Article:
'It's the governments who are dealing with it; they're doing something about it aren't they?' - we blithely assume. The corporations wouldn't do that, (sharp intake of breath at horrifying details); our almighty God the corporation would never do that - they love us and care for us like we are their children; this is a democracy.' Right, it is a democracy of corn-fed fatigued zombies easily mollified by technological gadgets, fantasy movies, anti-depressants and low-fat ready meals. There are no Churchill's or Eisenhower's standing in the wings ready to lead us; the Martin Luther King's of the present are dead; killed by clever advertising campaigns and distracted by Machiavellian political slandering and concocted media storms; while the corporations act out reckless smash and grabs around the world - wherever they wish.
We are not doing enough. The future is being wrenched out of the hands of children via the neglect of us - their parents. By our absence, by our silence, by our willingness to accept the status quo, by our willingness to let errant behaviour go, by our watching as power is confronted and then returned to those who were absolutely irresponsible with it. You think a corporation is responsible because they have high share prices? You think a government is responsible because... well fuck knows what makes you think any government is responsible. Four years is not enough time to prove integrity especially when most of it is spent maintaining power and deluding the public.
We are so myopic it sickens me. We are so willing to be ruled; to abdicate our seats of decision, to give up our freedom. We have given it up - everyone of us that rents or buys property, or lays claim to one kind of passport - that's nearly all of us except for those Aboriginals, or tribes, or travellers, or nomads, or homeless that don't fit the capitalistic 'ideal' of conformist zealots - especially those who don't adhere to one place of residence, address or country. Oh those address-less people, those country swapping parasites - they are sooo frightening. You know who they are? They are us before we became domesticated - before we became tamed or afterwards; after our moment of disillusion, after the matrix came undone, after we swallowed that red pill of flagellation by the world at large - when we became one of them, one of the parasites; by default, by flood, by landslides of falling stocks and shares. If you have a roof over your head do I consider you lucky? No, I consider you naive - as one homeless man put it 'I just got here first, it won't be long and everyone else will come and join me'.
We are not doing enough. We are not doing enough because the suffering is escalating all around and we are tweeting about 'community building', 'sustainable lifestyles' and 'raw food' - oh wait a minute, hang on, wrong list - those are my 'Redpill' Twitter friends. The bluepills are talking about the temperature their Ipad's melt at, portraits of weird germanic guys with flamboyant moustaches and beards and fox furs on their heads, (oh it's Dave Mead's Magnificent Specimens exhibit which recently came to New York city) and the endless advice about how to increase your presence on social media, or business acumen... 'Stop wait a minute; YOU wrote that tweet - you, my favourite liberal Obama loving leftist who supplies me with endless links from diverse and wonderful charities and dogooders around the world; and your Ipad melts at what temperature?
Because the thing is none of us have really taken the redpill.
We can not escape our realities that easily, though we try. We try with cake, with discussions about politics, movies, the news, the latest catastrophe. The conditioner for our reality, is our awareness - it's our life lube - except nothing goes smoothly, its hard to focus, we don't ever know what will happen next, so we Twitter about cake and German moustaches and devote our lives to distraction, to entertainment, to our children, or our nearest and dearest, to control and compromise.
Even if we're the Aid worker up to our necks in deepest darkest Taliban crawling Afghanistan we're talking about acquiring silk for evening dresses and the amount of cosmetics on display at the local supermarket - we weren't to know, were we that we would be next weeks latest victim. Why do we do that; talk about these inanities next to dire straits?Because it enables us, it helps us to do what we can.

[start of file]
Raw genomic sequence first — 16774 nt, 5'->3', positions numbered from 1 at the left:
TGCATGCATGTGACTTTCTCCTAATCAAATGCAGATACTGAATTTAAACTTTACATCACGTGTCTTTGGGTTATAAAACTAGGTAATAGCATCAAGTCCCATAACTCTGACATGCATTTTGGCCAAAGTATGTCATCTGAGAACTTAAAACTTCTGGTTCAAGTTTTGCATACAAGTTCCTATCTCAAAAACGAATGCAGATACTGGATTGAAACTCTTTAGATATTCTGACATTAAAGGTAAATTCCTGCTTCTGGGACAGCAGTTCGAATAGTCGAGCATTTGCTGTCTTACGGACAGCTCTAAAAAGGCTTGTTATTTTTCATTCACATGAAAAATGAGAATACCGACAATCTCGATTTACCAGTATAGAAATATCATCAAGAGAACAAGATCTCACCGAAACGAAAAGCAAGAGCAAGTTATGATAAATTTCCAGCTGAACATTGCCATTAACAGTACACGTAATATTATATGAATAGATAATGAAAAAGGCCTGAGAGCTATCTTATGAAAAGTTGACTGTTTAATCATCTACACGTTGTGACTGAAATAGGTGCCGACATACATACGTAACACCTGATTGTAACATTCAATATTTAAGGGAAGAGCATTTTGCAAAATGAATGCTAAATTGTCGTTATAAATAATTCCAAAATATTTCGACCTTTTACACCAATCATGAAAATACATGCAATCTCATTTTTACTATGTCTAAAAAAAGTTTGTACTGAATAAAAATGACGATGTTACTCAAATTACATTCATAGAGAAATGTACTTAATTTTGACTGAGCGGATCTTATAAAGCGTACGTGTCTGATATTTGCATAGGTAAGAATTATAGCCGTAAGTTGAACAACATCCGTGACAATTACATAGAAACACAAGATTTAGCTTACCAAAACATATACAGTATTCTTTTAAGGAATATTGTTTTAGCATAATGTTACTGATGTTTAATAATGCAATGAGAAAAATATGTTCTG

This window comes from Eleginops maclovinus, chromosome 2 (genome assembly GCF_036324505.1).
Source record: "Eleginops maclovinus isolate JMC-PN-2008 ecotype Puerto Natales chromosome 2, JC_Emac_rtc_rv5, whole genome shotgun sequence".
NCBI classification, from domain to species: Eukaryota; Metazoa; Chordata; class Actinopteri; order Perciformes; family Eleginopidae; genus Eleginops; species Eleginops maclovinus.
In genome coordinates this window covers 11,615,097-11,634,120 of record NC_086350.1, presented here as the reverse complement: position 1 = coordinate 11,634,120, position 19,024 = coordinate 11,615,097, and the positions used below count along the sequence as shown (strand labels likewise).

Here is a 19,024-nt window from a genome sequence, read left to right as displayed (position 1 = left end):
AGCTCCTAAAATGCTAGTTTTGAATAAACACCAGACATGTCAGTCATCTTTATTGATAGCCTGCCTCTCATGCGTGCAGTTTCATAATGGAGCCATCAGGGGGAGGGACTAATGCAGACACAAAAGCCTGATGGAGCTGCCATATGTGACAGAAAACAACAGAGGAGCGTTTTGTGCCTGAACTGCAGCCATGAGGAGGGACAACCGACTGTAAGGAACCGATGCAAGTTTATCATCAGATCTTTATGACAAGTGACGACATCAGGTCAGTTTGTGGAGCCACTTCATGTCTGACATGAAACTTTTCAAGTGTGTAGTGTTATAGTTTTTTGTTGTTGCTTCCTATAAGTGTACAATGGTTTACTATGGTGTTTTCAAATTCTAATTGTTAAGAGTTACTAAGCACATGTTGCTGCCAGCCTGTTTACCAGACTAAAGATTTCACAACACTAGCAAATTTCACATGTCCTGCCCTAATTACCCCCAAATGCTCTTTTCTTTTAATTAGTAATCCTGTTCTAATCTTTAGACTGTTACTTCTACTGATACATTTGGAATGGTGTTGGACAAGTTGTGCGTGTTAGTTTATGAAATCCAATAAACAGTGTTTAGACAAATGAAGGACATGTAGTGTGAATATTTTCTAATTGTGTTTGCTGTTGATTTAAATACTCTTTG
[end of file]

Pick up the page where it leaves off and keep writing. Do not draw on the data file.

Dr Karen Woo did more than not enough.
(See Karen's picture above)
She went to a valley to help 50000 Afghanistani people to have access to eye care and medical aid; she did it while praising the Shewee that enabled her to pee standing up or in a moving vehicle. She did more than not enough while caring for stray cats and lamenting the idiosyncrasies of Kabul that mean security guards are given the leftovers of Westerners to eat (and they wonder why there's a security issue).
Her blog makes for fascinating reading, shining light into the daily life of westerners, aid workers and journalists in Afghanistan as well as the lives of the local people. Throughout her concern for others is obvious - she laments the freedoms we so readily take for granted being unavailable in so many places; she grates at the disparity between the affluent and the poor and the ostentatious ways we try and mould the natural world and the human environment to fit our idea of how it should be. Poverty doesn't fit and we prefer to look away. Except she didn't look away, she was compelled just days before her wedding to go to one of the most hostile places on the planet and help people. Compelled by humanity, compelled by the needless suffering of others, compelled by the massive obstacles facing a mother bringing a child into the world in the rugged environment that is Nuristan where there is the highest infant mortality. Dr Karen Woo was killed on the way back from her successful humanitarian mission. She was one of a team of nine on that mission who were killed doing more than not enough.
They are dead but we are still alive. We can carry on where the inspired have left us - our options; to be humanitarian or die, or to be humanitarian and die. There is no other choice, we are going to die any way - all of us eventually.
So I will continue to Tweet about cake and when I do so please don't think that my priorities are screwed, or that I'm a bluepill. I am a redpill at heart. We all are. We are Churchill's, Eisenhowers and Martin Luther King's-in-waiting; with the political. military and humanitarian will there just when it's needed.
Karen set up an organisation called Bridge Afghanistan to channel hospital stock from the UK that would have been destroyed to where it was desperately needed. Her work is being continued by close friends who are setting up the Karen Woo Foundation to this end.
The question is what will you do? Will you let them, who ever they are, decide our fate?